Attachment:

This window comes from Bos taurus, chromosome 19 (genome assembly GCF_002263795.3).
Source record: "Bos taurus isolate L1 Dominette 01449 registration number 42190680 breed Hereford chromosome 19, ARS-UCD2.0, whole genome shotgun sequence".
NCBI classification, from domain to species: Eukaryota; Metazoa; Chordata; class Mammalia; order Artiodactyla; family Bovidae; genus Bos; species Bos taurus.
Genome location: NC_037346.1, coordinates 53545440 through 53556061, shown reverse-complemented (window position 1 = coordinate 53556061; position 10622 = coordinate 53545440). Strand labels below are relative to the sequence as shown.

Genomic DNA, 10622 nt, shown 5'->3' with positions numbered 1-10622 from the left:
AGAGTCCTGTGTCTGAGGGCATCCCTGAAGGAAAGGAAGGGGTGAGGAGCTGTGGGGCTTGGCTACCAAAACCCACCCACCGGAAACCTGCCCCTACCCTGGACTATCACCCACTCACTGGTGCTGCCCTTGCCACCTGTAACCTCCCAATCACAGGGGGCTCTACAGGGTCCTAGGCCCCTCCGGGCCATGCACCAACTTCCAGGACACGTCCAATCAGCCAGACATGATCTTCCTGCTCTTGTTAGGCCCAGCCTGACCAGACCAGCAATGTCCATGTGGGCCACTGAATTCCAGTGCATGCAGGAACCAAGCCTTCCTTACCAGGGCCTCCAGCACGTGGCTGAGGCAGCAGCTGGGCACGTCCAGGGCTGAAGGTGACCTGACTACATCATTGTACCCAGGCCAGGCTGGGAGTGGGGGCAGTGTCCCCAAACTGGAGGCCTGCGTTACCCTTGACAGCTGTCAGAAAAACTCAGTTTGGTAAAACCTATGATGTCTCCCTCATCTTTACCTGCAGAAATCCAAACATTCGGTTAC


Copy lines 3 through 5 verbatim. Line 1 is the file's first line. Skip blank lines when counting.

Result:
NCBI classification, from domain to species: Eukaryota; Metazoa; Chordata; class Mammalia; order Artiodactyla; family Bovidae; genus Bos; species Bos taurus.
Genome location: NC_037346.1, coordinates 53545440 through 53556061, shown reverse-complemented (window position 1 = coordinate 53556061; position 10622 = coordinate 53545440). Strand labels below are relative to the sequence as shown.

Genomic DNA, 10622 nt, shown 5'->3' with positions numbered 1-10622 from the left: